The author presents a vivid metaphor for disruptive technology. It is old wine sold in a new, unique bottle. There are four primary characteristics of disruptive technology. One, disruptive technology is simpler, cheaper, convenient and has better attributes than the established product. Two, it is technologically straightforward. Three, disruptive technology is presented to the marketplace by new entrants in the industry, following a strategy the book Blue Ocean Strategy describes as opening up new market space and creating new demand. Fourth, disruptive technology cannot serve mainstream customers but can create new markets.
The author names two main reasons established companies fail when faced with disruptive technologies.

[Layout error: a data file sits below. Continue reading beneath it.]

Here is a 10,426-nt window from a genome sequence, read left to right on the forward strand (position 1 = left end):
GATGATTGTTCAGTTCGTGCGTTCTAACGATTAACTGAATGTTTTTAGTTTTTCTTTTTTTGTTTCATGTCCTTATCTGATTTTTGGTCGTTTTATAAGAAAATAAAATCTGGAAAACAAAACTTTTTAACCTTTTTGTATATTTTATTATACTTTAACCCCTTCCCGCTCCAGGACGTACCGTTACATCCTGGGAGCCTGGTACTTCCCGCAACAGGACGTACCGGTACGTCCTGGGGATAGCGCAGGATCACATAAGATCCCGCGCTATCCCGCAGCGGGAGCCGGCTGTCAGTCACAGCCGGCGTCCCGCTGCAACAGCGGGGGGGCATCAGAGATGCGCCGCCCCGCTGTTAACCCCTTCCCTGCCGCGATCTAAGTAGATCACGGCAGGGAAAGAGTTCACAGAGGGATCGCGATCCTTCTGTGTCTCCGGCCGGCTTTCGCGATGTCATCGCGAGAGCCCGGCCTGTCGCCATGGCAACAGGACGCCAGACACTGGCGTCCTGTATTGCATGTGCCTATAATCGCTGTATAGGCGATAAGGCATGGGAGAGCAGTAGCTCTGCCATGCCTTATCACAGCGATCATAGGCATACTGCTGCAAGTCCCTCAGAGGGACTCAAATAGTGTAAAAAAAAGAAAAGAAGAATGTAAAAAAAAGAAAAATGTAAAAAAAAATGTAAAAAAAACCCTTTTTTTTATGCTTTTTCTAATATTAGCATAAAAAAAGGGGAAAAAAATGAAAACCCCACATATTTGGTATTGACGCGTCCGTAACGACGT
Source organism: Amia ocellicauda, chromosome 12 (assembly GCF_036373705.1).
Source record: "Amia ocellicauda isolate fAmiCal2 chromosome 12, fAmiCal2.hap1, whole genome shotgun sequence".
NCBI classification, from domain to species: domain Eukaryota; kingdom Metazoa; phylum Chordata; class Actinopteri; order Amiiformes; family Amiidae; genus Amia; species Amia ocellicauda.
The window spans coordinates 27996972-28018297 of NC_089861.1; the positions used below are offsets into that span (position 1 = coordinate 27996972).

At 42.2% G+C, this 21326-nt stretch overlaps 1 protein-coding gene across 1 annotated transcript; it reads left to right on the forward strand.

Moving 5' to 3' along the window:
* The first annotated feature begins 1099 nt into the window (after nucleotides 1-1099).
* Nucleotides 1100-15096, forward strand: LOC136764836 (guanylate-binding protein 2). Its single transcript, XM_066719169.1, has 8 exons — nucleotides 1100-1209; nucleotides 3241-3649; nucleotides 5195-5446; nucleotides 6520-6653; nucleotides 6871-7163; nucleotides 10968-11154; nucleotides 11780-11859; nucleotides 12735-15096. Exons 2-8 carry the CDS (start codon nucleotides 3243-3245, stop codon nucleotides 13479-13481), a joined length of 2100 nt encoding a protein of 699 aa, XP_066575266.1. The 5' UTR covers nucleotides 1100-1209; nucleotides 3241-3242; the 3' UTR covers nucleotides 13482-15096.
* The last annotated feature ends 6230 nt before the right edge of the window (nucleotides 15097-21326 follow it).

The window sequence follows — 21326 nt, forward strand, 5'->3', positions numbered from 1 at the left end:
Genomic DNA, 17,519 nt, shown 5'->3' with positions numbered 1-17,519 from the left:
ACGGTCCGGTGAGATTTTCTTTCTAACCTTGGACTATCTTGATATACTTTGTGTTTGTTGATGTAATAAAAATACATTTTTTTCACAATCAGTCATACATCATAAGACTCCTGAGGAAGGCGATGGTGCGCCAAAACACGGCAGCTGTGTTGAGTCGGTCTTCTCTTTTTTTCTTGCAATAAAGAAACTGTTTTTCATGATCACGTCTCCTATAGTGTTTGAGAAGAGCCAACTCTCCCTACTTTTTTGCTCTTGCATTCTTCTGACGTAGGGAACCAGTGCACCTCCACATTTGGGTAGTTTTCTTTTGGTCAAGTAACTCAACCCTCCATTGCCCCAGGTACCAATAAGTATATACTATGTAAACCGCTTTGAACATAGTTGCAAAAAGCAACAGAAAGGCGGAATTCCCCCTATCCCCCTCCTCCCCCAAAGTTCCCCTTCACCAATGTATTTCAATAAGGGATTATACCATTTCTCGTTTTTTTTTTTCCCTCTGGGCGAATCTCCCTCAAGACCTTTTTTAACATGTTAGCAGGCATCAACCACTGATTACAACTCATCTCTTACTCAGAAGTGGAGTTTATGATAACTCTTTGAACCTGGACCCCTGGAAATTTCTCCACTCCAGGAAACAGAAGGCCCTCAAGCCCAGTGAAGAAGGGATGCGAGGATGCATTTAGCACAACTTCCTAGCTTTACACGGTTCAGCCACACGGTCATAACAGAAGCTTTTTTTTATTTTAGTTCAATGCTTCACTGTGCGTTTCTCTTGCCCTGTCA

There are five key principles of disruptive technology presented that demonstrate why every company should embrace disruptive technology.
Disruptive technology with no established database and new markets does not entice the established companies out of their comfort zone. They can address such a market by adopting “discovery based planning,” and plan to fail early at minimum cost to the company.
Since 1997, some of the characteristics discussed are not as applicable. For example, disruptive technology is not always technologically straightforward, i.e. Artificial Intelligence, block chain, machine learning, etc. Also, disruptive technology today does serve mainstream customers, i.e. hop in your new car, and it connects to a satellite and collects data to improve services you get. Business leaders are reinventing their firms to embrace data and data analytics and using AI to remove traditional constraints on the business. More information on this strategy is found in the book Competing in the Age of AI.